News Video | Policy | GPs | Hospitals | Medical | Mental Health | Welfare | Search

 

Cut Car Travel, Says Scientists

Using our cars less and catching the bus more will improve road safety and reduce environmental damage, say scientists.

Carolyn O'Fallon of Pinnacle Research in Wellington is identifying when and why New Zealanders use their cars and what their attitudes are towards public transport.

“Managing and reducing car use will improve road safety, reduce environmental degradation, provide health benefits and improve energy and resource use,” said Dr O’Fallon.

“We interviewed 600 Auckland and Wellington car drivers who drive to work or study every day. We asked them how they would travel to work if they were faced with higher driving costs such as higher parking charges, vehicle registration surcharge or tolls to enter the central city. “

“We also asked what people will do if the higher driving costs were coupled with improvements to public transport such as more frequent services in peak periods and lower fares.”

“Our findings showed there is a group of hard core drivers who would continue to drive no matter how expensive driving became or how good the public transport service seemed,” said Dr O’Fallon.

The study, an investment of the Foundation for Research, Science and Technology, also investigated the reasons why parents drive their children to school.

“We have been able to gauge parents’ reactions to other safe methods of taking their children to and from school,” said Dr O’Fallon.

“Our work with those parents that drive their children to school revealed a strong interest in walking school buses. This is a system where one parent is in charge of walking groups of children to school and picking children up on the way”

“We are now working with Christchurch City Council to trial walking school bus networks in four different Christchurch schools,” said Dr O’Fallon.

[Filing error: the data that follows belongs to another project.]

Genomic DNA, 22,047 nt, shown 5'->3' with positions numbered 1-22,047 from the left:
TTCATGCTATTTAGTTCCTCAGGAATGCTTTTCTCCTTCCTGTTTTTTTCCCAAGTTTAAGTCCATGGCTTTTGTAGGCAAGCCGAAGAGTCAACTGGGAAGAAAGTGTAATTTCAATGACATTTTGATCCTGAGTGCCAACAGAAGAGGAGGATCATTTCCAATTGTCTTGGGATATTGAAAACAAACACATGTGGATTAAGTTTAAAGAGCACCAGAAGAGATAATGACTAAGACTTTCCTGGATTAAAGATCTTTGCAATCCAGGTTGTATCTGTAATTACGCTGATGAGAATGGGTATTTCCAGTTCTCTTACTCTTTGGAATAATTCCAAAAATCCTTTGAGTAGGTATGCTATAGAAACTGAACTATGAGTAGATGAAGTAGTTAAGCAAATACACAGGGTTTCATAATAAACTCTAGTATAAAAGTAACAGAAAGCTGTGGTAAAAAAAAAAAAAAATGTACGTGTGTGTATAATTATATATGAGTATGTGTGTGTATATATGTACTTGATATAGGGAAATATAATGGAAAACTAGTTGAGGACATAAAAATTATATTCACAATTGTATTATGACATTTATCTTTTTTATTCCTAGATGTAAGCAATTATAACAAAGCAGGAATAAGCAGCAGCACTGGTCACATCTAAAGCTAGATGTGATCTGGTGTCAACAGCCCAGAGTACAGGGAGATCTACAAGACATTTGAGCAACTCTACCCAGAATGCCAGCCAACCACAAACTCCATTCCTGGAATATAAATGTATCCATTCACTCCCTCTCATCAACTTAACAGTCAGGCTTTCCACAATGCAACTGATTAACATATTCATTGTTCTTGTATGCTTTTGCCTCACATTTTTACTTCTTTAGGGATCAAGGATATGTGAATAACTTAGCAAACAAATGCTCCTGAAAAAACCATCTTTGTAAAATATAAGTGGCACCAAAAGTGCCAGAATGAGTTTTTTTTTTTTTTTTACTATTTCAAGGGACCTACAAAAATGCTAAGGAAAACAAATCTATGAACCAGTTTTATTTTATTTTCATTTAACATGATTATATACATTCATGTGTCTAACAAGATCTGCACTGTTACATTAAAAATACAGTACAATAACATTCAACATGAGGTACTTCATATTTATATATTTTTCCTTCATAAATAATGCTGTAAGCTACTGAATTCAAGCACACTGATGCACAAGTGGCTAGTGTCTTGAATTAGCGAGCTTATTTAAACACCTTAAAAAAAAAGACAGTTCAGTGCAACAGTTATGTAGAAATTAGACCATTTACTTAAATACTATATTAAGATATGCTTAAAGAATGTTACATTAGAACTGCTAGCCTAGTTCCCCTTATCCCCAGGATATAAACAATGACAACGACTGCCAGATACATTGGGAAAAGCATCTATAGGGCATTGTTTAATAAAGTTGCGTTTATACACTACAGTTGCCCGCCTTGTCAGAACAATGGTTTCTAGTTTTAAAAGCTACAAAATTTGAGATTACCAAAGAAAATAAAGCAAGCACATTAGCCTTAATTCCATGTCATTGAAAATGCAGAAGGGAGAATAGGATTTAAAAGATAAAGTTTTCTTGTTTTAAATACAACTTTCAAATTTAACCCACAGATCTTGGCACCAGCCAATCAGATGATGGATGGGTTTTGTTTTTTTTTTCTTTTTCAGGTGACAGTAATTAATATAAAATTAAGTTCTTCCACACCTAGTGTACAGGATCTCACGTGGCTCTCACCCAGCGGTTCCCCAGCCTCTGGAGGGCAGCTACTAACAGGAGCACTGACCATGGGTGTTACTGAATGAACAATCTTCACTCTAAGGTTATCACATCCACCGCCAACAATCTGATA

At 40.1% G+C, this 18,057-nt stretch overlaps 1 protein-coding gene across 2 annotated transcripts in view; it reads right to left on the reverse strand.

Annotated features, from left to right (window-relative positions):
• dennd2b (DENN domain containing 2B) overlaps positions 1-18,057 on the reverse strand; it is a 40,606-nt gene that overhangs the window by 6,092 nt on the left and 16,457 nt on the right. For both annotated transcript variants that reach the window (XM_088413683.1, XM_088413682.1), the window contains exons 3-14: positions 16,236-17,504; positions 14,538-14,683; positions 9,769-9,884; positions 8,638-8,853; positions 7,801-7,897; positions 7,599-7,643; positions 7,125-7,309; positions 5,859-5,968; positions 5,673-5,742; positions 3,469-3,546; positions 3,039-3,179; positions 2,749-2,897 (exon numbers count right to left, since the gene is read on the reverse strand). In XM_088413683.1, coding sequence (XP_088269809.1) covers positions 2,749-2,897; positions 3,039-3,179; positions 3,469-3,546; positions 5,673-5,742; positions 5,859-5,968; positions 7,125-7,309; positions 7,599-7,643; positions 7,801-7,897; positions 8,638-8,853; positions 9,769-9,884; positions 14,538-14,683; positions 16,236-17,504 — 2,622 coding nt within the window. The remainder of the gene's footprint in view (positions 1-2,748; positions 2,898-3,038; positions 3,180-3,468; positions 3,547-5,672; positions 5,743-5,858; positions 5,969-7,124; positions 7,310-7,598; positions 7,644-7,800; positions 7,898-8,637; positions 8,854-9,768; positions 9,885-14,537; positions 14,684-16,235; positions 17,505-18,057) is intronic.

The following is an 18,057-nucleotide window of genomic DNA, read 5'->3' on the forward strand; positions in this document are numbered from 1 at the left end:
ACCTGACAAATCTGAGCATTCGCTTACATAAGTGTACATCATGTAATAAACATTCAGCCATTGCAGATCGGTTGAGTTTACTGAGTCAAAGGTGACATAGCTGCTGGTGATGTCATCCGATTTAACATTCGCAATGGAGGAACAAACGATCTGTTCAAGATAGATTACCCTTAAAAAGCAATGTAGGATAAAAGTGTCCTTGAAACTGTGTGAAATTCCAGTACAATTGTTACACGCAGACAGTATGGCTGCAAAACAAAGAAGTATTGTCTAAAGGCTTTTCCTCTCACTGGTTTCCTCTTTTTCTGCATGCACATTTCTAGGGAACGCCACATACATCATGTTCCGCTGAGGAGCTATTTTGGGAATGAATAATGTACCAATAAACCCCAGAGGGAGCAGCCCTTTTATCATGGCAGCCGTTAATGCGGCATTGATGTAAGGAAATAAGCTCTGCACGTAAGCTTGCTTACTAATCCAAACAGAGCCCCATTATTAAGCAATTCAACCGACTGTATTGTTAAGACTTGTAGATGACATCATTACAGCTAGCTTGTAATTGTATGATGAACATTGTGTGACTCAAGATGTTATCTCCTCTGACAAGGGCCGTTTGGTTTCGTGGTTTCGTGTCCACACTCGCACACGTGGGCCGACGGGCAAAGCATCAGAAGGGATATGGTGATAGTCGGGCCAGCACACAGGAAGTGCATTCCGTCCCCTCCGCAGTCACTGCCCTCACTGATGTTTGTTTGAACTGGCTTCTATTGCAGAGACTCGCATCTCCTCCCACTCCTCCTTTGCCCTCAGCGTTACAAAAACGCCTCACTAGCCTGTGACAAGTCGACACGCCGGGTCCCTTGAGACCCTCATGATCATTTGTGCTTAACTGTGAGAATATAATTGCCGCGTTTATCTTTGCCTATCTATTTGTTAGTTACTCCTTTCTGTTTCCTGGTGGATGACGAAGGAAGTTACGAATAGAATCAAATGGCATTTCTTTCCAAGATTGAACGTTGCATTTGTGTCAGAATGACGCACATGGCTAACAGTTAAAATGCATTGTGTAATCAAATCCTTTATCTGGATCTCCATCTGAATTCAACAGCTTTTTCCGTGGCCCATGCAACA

“Ultimately, the success of our research programme will be measured by actual change in travel behaviour. In the mean time, we have successfully provided tools and knowledge to policy makers, planners and transport providers that will assist them in managing the transport network.”

For further information: Carolyn O’Fallon, Pinnacle Research, Mobile 025 240 4196, { HYPERLINK "mailto:pinnacle.research@clear.net.nz" }pinnacle.research@clear.net.nz Madeleine Setchell, Foundation for Research, Science and Technology Tel 04 9177806, Mobile 025 40 60 40, { HYPERLINK "mailto:madelein@frst.govt.nz" }madelein@frst.govt.nz


© Scoop Media

 
 
 
Culture Headlines | Health Headlines | Education Headlines

 

City Of 100 Lovers: Multi-Million Dollar NZ Theatre Production To Launch

Produced in New Zealand, the $8Million budget, musical comedy, City of 100 Lovers, has been created for locals and tourists alike. More>>

Indycars: Dixon Wins Fifth US Championship

The New Zealand motor racing driver Scott Dixon has won the US Indycar championship for the fifth time. Dixon finished second in the final race of the season in Sonoma in California. More>>

ALSO:

Howard Davis Review: The Outsider Art of Tony Fomison

Among such gifted contemporaries as Bill Hammond, Tony de la Tour, and printmaker Jason Grieg, Fomison distinguished himself as highly idiosyncratic, and could have become wealthy, had not his demons prevented him from investing his income wisely. In his near monochrome oil painting on black hessian, he staked out a territory of morbid originality. More>>

Scoop Review Of Books: Immortal Love

The series has a wild-west tone with a steampunk vibe, so if you’re a fan of Joss Whedon’s Firefly or Joe Abercrombie’s Shattered Sea, then chances are you’ll enjoy this book. More>>

Howard Davis Review: The Trappings of Success - McQueen

This troubling documentary about the extraordinary life and untimely death of British fashion designer Alexander McQueen (1969 - 2010) is a cautionary tale of an extremely gifted, but self-destructive soul caught up in a business that chews up and spits out its creative talent. More>>

Anne Russell: On Nanette, And The Limitations Of Stories

Since many detractors fault Gadsby or other women for talking about their trauma publicly, Gadsby’s most ardent fans mistakenly perceive virtually any criticism of Nanette as misogynist. More>>

 
 
 
 
 

LATEST HEADLINES

  • CULTURE
  • HEALTH
  • EDUCATION
 
 
  • Wellington
  • Christchurch
  • Auckland